By: Anna Kruseman
Monday July, 16 was a road day, a travel day or more accurately half a travel day. Our trip that day was from Waterbury to Richmond, which is a stretch of about 14 miles. It was a fairly easy ride and we arrived in Richmond at 12:30pm, which left ample of time for us to meet with local green organizations.
After settling down at Betsey’s house, of Interfaith Power & Light, we dashed off to the town centre to meet with several organizations she had suggested. We had not exactly planned to spend a day in Richmond so the visits were a spur of the moment thing. We hoped that a representative from each organization would speak with us, and they did.
The first organization we spoke with was the Rainforest Alliance. Here, we met with Hugo and Lawson. Hugo gave us a general overview of the organization. They are mainly known for their certification of brands such as those that produce coffee or bananas in Latin American countries. However they do much more including audits of forest, agriculture, and tourism sustainability around the world. They also have certified multiple forests here in the U.S. We then met with Lawson, who told us more about the auditing process, which is centralized in their Richmond office. Most audits that they do are voluntary but it is a benefit in many ways for a company to have this certification.
Next we met with the Vermont Land Trust, an organization that is concerned with the conservation of land as either forest or agricultural. They do not audit, but they conserved land, map it, and have a programs to encourage formal designated conservation. For example, there is a program that allows people who want to become farmers, the chance to buy farmland at an affordable price. When an established farmer decides, for whatever reason to quit farming, the Vermont Land Trust encourages the farmer to officially conserve the land with the help of grants. The land conserved for agriculture can no longer be developed, so the value of the land is lower than market value. The Vermont Land Trust then goes through their list of people looking to start farming. They also showed us a state map of conserved land and it was color-coded with the different organizations that established the conservation (ex. Federal, state, municipal, and private). I browsed through this atlas to find Bradford, where we had been before and had done some trail work for the local conservation committee. It was clearly visible that most of Wrights Mountain was pink, indicating municipally conserved land with some blue patches, indicating privately conserved land. To date, there are approximately half a million acres of conserved land throughout the state.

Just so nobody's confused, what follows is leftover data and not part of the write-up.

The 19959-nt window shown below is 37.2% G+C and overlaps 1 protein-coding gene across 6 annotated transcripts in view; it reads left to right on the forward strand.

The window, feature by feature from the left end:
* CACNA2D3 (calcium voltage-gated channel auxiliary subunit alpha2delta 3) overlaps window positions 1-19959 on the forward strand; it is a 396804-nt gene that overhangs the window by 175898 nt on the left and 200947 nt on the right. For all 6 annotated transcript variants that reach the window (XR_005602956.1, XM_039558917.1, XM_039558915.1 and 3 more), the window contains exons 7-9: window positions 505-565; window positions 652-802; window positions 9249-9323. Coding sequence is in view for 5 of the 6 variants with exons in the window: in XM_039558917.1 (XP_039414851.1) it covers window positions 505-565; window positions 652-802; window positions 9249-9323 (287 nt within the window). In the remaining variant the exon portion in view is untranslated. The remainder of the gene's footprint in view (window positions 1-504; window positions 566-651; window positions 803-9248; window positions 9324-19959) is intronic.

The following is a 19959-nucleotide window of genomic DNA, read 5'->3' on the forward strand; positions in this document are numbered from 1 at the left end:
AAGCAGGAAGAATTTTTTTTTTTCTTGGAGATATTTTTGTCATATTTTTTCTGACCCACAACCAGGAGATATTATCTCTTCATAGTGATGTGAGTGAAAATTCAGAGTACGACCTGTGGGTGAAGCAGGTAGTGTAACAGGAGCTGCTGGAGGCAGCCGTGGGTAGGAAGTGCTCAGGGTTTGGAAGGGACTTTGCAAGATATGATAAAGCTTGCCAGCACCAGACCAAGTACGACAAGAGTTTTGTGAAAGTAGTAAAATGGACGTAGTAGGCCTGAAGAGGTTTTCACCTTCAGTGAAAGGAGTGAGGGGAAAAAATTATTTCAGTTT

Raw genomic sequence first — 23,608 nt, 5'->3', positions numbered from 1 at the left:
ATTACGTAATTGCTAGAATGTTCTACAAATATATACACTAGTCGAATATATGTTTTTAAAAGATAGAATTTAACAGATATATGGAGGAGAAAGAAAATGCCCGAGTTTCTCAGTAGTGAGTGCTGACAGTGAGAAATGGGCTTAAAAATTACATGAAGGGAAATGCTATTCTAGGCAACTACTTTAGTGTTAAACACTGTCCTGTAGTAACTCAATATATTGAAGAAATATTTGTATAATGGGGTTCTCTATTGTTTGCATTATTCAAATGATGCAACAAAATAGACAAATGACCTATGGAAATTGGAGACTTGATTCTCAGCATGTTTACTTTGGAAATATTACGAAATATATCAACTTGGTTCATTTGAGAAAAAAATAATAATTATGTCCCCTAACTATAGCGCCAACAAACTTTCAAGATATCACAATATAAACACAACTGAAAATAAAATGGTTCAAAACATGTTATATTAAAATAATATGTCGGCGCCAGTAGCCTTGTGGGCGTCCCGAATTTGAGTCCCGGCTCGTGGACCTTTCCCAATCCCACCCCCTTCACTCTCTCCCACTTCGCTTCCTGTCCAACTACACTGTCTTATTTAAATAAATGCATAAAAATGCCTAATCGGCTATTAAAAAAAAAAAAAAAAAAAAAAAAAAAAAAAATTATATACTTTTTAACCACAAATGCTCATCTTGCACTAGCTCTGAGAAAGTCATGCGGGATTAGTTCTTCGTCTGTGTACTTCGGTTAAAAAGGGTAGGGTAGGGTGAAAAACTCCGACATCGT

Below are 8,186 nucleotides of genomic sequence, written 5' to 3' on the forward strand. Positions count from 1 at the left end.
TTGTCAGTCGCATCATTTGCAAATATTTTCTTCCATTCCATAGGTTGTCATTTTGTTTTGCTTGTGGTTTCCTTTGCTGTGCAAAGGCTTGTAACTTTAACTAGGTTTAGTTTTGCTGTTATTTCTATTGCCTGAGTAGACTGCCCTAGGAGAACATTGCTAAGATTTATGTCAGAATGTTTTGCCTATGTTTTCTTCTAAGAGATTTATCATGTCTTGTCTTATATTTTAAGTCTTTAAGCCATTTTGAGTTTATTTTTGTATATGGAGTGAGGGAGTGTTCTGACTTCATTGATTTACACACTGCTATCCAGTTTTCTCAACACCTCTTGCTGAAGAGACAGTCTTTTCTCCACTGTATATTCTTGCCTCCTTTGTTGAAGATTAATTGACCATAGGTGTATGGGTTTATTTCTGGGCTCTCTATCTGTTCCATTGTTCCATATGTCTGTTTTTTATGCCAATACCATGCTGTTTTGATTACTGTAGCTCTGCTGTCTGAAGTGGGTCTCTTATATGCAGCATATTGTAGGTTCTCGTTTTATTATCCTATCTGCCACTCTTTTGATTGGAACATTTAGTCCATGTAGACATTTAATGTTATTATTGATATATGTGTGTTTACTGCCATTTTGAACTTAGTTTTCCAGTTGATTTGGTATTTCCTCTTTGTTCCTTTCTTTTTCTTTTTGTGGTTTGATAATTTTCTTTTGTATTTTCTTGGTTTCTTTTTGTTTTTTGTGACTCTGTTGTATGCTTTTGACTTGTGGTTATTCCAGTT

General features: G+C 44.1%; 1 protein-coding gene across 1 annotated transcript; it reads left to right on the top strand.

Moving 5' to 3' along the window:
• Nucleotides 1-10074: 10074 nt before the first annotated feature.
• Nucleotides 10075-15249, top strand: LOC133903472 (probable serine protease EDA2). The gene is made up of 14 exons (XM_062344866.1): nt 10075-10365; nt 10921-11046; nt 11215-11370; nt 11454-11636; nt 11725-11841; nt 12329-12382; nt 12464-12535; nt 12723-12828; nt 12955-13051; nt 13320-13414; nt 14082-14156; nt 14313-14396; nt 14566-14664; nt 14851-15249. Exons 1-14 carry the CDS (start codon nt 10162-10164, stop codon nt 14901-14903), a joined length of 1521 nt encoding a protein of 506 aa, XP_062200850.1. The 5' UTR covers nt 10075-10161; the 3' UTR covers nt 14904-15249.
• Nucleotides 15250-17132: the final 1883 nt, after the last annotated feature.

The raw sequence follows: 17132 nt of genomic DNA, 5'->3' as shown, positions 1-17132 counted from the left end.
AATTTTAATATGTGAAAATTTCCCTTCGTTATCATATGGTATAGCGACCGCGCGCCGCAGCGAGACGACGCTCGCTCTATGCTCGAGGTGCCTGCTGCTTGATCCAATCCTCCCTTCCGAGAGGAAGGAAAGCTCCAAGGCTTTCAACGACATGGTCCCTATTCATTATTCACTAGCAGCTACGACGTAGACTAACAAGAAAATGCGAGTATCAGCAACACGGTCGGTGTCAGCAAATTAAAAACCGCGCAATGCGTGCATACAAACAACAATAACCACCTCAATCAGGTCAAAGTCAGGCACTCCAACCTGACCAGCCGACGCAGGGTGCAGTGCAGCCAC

Our last stop was at the Northeast Organic Farming Association (NOFA) of Vermont, which has many different programs centered around farms and farmer. Some of these include, farm to school or grants to get solar energy, and Irene relief. We were really excited to meet with NOFA because we had seen solar panels at the Luna Blue Farm in South Royalton that were purchased with the assistance of a NOFA grant. We talked with Kirsten Bower, who is the Financial Manager but has been with the organization in several capacities for many years. We discussed a range of topics from education and funds to actions and the impact of tropical storm Irene. Many farms were hit hard because the most fertile land is near rivers.
Although, we were only able to spend one day in Richmond, there is even more than the aforementioned to see. They have an active Climate Action Committee and a Conservation Commission, which we were unfortunately unable to meet with. However, spending a day in Richmond was a blessing in disguise and we hope to have many more throughout our travels in Vermont.